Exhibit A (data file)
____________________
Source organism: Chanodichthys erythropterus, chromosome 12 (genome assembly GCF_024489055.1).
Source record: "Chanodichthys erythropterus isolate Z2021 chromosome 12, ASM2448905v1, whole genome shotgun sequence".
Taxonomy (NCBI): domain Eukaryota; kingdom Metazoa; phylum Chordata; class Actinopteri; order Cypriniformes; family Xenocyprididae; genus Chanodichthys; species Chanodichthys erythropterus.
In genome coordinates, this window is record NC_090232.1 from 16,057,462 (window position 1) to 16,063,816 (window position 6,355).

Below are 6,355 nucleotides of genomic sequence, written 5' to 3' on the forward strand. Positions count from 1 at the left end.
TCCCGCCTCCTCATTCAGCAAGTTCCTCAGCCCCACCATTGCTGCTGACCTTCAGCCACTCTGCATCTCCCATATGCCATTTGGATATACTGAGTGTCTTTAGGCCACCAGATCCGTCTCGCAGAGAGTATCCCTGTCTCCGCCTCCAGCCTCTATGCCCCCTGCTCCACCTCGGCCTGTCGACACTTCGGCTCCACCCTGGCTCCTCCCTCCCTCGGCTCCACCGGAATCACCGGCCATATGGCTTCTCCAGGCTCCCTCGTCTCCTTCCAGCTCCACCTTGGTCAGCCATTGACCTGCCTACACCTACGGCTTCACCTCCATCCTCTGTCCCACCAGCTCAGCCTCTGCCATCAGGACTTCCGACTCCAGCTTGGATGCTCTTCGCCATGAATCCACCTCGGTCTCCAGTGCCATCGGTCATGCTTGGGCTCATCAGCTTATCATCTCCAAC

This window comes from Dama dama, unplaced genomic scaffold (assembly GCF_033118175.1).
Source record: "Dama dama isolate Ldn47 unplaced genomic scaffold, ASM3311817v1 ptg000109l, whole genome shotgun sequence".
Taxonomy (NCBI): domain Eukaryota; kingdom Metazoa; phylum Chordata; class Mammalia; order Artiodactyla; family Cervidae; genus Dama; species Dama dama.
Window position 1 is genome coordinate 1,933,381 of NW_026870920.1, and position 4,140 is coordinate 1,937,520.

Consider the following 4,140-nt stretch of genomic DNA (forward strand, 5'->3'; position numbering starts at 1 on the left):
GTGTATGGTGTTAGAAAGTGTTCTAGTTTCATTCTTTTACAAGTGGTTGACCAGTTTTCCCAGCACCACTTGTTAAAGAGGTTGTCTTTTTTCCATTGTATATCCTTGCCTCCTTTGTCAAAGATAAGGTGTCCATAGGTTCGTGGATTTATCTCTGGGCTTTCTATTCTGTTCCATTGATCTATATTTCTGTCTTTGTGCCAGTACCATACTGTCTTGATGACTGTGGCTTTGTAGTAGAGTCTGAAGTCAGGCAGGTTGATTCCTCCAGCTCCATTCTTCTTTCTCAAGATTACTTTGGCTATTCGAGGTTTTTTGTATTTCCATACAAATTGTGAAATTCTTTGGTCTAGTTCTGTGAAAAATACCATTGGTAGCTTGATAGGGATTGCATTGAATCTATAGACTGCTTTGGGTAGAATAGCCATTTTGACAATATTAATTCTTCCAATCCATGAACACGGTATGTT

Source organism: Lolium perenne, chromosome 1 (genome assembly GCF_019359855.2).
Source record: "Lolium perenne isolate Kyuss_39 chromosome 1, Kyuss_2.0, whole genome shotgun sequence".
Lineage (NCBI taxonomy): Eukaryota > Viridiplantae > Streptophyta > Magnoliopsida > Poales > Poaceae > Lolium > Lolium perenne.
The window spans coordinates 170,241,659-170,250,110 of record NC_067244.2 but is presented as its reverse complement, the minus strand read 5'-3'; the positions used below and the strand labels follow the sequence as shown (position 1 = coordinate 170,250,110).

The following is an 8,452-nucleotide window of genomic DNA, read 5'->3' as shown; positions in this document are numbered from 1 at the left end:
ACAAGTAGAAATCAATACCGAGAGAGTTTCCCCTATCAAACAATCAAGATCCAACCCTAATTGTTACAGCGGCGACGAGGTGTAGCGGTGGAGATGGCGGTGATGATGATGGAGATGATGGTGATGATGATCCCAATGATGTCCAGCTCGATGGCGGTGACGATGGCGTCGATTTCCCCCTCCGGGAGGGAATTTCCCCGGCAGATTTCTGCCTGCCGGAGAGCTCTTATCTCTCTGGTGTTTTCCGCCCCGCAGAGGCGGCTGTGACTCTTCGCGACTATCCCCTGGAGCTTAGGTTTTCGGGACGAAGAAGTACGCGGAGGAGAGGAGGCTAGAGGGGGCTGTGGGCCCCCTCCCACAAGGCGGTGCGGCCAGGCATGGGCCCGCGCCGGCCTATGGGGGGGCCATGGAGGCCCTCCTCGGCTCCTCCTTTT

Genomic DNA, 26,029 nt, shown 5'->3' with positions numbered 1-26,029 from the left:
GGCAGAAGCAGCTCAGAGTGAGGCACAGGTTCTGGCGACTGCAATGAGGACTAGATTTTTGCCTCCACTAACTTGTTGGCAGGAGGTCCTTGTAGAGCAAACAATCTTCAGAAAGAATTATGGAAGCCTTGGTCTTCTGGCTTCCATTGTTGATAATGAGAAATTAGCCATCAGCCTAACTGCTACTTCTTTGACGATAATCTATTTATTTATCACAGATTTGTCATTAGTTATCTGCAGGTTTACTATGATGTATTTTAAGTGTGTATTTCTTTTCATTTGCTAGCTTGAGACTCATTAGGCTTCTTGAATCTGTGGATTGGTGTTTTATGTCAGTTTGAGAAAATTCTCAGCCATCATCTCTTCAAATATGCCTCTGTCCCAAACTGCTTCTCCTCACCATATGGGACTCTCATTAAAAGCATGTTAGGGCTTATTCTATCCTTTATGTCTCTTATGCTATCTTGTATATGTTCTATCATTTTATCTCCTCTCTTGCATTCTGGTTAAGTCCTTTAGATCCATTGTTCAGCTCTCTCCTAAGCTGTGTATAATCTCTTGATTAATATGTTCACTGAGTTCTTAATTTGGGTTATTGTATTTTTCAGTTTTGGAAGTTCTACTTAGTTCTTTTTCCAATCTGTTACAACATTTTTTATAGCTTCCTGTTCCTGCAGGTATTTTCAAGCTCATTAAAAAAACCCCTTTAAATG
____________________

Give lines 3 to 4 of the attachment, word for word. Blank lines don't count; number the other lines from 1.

Taxonomy (NCBI): domain Eukaryota; kingdom Metazoa; phylum Chordata; class Actinopteri; order Cypriniformes; family Xenocyprididae; genus Chanodichthys; species Chanodichthys erythropterus.
In genome coordinates, this window is record NC_090232.1 from 16,057,462 (window position 1) to 16,063,816 (window position 6,355).